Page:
Alcohol is the most commonly abused drug in the world. In the United States about half the adult population regularly consumes alcohol. It has been well established that alcohol has harmful effects on the lung. For example, heavy alcohol intake increases the risk for developing pulmonary diseases such as pneumonia, bronchitis and acute respiratory distress syndrome (ARDS). The first line of defense of the conducting airways is the airway epithelium, which contains tight junctions and expresses Zonula occluden-1 (ZO-1), and occludin. Claudin-1 is a transmembrane protein, which is important in regulating tight junction permeability claudin-1, . ZO-1 is a peripherally associated membrane protein, which links tight junction proteins to the actin cytoskeleton, other tight junction proteins (claudin and occludin) and is believed to be an important component in stabilizing tight junctions. Tight junctions are characteristically located at the apical-lateral borders in airway epithelium where they regulate cell polarity and act to selectively regulate the passage of water, ions, neutral molecules and inflammatory cells through the paracellular pathway. A number of studies have shown that alcohol disrupts tight junctions resulting in barrier "leak". In the lung this occurs in the parenchyma compartment resulting in pulmonary edema and alveolar edema. Tight junctions also play a key role in regulating the barrier function in the conducting airways. Airway "leak" is a cardinal feature of airway diseases such as bronchitis and asthma. Increased leak contributes to airway edema, which is a classic finding of these diseases. However, little is known about the effects of alcohol in the conducting airways. We have recently observed that alcohol impairs ZO-1 and claudin-1 translocation to the cell membrane and increases tight junction permeability resulting in "leakier" airway epithelial cells. Our data link this "leakiness" to alcohol-induced changes in airway protein kinase C (PKC) activation resulting in impaired protein translocation to the cell membrane. These findings led us to hypothesize that: Alcohol promotes airway leak linked to the delocalization of ZO-1 and claudin-1 through a PKC-dependent pathway in the airway epithelium. We propose to test this hypothesis with 3 specific aims: 1) Determine the functional consequences of alcohol on tight junctions in the epithelium of the conducting airways;2) Define the mechanism through which alcohol impairs ZO-1 and translocation;3) Establish the impact of alcohol-triggered ZO-1 and rearrangement in an in vivo model of alcohol-fed mice. Results for these studies will improve our understanding of the impact alcohol has on airway epithelial barrier functions, which are critical for the understanding and treatment of airway diseases common among alcohol abusers. claudin-1 claudin-1 )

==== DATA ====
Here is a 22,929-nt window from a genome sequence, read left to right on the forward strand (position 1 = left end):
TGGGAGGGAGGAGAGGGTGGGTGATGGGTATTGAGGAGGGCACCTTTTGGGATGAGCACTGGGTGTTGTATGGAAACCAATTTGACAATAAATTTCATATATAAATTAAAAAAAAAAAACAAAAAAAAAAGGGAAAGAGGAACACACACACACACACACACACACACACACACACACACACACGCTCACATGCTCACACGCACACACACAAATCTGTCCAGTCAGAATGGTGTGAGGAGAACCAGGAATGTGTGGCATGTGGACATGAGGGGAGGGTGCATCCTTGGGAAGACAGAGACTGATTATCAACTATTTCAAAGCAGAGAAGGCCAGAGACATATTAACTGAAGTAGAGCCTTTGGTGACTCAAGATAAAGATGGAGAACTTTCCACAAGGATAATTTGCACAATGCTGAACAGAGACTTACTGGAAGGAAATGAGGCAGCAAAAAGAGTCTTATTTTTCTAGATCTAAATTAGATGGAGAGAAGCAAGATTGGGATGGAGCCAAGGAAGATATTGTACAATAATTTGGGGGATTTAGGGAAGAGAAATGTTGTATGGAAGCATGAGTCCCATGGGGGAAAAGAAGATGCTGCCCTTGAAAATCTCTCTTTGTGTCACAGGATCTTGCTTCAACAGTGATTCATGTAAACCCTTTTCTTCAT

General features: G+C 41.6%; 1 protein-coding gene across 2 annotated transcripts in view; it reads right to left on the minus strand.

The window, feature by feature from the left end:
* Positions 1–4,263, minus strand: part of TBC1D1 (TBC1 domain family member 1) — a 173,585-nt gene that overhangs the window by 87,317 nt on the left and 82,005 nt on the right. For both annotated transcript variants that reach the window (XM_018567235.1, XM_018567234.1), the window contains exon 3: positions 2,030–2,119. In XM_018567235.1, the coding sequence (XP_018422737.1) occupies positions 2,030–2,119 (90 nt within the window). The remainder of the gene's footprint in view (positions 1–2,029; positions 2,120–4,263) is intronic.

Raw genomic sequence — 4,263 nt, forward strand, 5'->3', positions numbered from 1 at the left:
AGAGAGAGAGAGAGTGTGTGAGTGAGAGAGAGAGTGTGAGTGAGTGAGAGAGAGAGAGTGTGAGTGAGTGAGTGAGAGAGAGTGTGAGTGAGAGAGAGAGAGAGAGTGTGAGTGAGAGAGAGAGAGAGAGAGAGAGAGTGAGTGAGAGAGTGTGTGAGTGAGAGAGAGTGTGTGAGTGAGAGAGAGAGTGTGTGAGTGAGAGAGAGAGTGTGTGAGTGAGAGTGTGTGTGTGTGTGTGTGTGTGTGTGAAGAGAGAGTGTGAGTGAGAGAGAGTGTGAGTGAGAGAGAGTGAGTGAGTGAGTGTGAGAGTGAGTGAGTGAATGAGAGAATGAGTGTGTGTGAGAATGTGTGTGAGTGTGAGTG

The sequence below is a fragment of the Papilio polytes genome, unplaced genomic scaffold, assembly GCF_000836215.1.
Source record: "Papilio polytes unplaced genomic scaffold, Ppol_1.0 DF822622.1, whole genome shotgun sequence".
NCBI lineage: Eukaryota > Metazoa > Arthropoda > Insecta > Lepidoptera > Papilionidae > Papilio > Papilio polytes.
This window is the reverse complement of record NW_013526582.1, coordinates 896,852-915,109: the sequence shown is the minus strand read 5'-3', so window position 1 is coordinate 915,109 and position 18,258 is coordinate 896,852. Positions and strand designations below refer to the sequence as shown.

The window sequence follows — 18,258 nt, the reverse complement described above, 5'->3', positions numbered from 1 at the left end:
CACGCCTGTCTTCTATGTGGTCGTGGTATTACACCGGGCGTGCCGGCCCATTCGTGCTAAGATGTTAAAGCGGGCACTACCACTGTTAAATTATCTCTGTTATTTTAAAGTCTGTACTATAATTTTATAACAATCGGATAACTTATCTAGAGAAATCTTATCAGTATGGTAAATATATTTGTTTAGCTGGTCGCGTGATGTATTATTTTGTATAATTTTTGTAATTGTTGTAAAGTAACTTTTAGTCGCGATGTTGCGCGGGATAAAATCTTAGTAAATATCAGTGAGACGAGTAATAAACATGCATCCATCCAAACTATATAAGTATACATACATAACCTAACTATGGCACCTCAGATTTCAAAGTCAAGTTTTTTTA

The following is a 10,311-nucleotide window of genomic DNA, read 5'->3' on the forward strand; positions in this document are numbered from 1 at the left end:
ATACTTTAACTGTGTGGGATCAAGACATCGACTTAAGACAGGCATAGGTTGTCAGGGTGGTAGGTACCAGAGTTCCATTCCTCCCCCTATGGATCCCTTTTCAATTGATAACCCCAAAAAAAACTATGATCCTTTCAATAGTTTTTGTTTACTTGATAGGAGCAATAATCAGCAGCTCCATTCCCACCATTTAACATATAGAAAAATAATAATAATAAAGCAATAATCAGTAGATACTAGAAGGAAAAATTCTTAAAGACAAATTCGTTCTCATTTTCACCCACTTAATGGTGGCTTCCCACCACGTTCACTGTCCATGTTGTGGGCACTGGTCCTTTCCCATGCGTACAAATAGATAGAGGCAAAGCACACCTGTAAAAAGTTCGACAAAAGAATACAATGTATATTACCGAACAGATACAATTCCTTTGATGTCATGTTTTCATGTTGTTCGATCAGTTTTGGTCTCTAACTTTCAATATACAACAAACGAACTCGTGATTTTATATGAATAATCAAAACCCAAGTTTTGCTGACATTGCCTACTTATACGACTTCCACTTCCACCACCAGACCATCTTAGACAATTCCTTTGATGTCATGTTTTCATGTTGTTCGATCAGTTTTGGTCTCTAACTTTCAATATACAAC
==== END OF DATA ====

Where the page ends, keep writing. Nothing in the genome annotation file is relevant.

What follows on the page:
Agency
National Institute of Health (NIH)
Institute
National Institute on Alcohol Abuse and Alcoholism (NIAAA)
Type
Postdoctoral Individual National Research Service Award (F32)
Project #
5F32AA019859-02
Application #
8306369
Study Section
Health Services Research Review Subcommittee (AA)
Program Officer
Dunty, Jr, William
Project Start
2011-05-01
Project End
2013-04-30
Budget Start
2012-05-01
Budget End
2013-04-30
Support Year
2
Fiscal Year
2012
Total Cost
$53,942
Indirect Cost
Name
University of Nebraska Medical Center
Department
Internal Medicine/Medicine
Type
Schools of Medicine
DUNS #
168559177
City
Omaha
State
NE
Country
United States
Zip Code
68198